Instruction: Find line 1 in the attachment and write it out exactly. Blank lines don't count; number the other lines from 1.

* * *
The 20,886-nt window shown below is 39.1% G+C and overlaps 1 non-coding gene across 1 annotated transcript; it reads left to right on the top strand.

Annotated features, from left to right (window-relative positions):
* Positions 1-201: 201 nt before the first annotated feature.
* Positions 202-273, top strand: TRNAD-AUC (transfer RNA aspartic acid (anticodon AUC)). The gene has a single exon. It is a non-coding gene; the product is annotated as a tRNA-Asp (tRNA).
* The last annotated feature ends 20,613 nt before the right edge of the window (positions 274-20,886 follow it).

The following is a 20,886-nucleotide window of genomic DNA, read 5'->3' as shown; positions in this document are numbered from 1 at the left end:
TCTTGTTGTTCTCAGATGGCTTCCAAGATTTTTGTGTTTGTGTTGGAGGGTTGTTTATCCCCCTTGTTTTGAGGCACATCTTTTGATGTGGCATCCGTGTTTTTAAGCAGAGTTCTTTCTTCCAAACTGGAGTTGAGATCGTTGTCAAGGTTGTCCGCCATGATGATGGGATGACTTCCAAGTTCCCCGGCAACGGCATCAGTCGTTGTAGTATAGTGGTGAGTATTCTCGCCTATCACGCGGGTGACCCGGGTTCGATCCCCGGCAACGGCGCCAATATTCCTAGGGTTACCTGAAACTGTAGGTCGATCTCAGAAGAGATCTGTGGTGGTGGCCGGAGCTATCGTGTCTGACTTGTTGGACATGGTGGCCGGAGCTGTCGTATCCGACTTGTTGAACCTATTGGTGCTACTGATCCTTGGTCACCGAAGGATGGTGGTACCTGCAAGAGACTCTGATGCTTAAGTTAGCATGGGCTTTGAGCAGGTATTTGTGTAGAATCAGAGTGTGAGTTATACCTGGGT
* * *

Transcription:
The 20,886-nt window shown below is 39.1% G+C and overlaps 1 non-coding gene across 1 annotated transcript; it reads left to right on the top strand.